Nanoindentation is one of the most important techniques for the quantitative characterization of mechanical properties of materials. Essentially it works by of pushing a hard, sharpened indenter tip with a well-defined shape against the surface of a sample. This tensile testing technique is used to precisely and locally characterize materials of all sorts (thin coatings, metals, ceramics, polymers, biomaterials etc.) at a nanoscale level, and can also be of great interest for heterogeneous surfaces (different phases, porous materials, depth sensing, defects vs. intact surface, etc.). By analyzing force-displacement curves, it is possible to extract sample hardness and elastic modulus without measuring the residual imprint as it is done with conventional macroscale hardness techniques.
As a challenge, the rule of thumb says that the depth of penetration should not exceed 10% of the coating’s thickness to avoid influences of the underlying substrate. For a 1-μm thin film, this corresponds to a maximum indent of 100 nm. Moreover, to avoid the influence of surface roughness on the measurement, it should be smaller than 20% of the indentation depth. For a roughness of 10 nm, the minimum depth of indentation should therefore be 50 nm.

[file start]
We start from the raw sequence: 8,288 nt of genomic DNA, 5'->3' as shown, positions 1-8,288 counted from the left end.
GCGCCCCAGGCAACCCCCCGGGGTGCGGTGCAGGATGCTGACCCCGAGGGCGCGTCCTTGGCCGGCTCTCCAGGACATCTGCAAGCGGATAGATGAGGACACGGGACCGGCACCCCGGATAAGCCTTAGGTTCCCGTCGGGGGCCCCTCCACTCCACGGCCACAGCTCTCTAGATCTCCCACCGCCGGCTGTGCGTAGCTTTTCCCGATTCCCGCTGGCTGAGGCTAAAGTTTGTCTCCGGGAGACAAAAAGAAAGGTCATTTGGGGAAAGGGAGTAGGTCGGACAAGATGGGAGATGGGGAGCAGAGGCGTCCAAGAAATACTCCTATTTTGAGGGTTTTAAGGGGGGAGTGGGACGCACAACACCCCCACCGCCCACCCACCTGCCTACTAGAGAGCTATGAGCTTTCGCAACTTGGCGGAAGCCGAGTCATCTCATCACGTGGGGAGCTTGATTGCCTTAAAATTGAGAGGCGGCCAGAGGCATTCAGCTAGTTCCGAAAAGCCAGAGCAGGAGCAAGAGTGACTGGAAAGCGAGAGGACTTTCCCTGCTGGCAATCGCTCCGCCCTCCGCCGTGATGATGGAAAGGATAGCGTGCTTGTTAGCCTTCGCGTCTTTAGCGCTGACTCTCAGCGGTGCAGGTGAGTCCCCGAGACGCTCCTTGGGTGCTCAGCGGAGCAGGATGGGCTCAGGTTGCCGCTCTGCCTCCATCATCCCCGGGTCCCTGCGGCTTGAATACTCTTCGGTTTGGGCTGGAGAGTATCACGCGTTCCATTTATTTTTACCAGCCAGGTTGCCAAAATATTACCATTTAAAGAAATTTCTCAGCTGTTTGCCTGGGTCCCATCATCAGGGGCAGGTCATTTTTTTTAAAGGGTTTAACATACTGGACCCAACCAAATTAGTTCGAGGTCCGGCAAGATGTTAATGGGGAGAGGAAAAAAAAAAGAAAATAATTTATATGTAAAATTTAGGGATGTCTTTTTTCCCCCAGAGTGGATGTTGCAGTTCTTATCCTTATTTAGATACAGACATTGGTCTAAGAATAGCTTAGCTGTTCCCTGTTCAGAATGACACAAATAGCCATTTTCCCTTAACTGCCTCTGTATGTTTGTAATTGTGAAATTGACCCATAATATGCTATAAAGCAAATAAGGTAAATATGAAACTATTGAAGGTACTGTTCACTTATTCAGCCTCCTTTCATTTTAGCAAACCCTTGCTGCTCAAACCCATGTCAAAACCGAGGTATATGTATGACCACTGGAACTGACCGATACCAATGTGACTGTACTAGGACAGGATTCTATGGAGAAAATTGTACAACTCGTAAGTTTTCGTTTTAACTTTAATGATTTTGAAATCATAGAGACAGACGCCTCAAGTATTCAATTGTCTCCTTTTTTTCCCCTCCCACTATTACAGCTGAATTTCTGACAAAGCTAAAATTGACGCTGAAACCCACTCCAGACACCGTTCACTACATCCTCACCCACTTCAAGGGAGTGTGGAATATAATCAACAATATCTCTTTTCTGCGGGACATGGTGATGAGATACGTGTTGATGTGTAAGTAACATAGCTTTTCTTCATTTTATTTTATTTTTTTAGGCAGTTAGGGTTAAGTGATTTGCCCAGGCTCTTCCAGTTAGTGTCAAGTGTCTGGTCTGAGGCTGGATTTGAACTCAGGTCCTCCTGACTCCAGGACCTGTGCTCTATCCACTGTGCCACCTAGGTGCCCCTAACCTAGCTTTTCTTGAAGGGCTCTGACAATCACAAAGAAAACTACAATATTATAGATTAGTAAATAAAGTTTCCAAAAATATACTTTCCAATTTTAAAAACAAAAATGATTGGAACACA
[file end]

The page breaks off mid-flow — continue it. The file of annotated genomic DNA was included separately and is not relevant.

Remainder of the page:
AFM and Nanoindentation combined
Nanoindentation and atomic force microscopy (AFM) can be coupled in a single system with an accurate repositioning stage to allow a comprehensive and (semi)automated analysis. In a first step, the atomic force microscope measures surface roughness to help define the minimum indentation depth. Then the sample is precisely positioned under the nanoindenter to perform a mechanical analysis on the same location. In a last step, this location can again be moved under the AFM to characterize and understand stress-induced features such as material pile-up, sink-in, or cracks induced around the indentation. If observed, these effects might have an influence on the values obtained for hardness and elastic modulus.
In a publication by Perfler et al. (Inorg. Chem. 54 (2015) 683), the was used together with a Micro Materials nanoindentation system to obtain the image shown above (courtesy of the authors). It shows the residual imprint of a nanoindenter without any of the above-mentioned stress-induced features.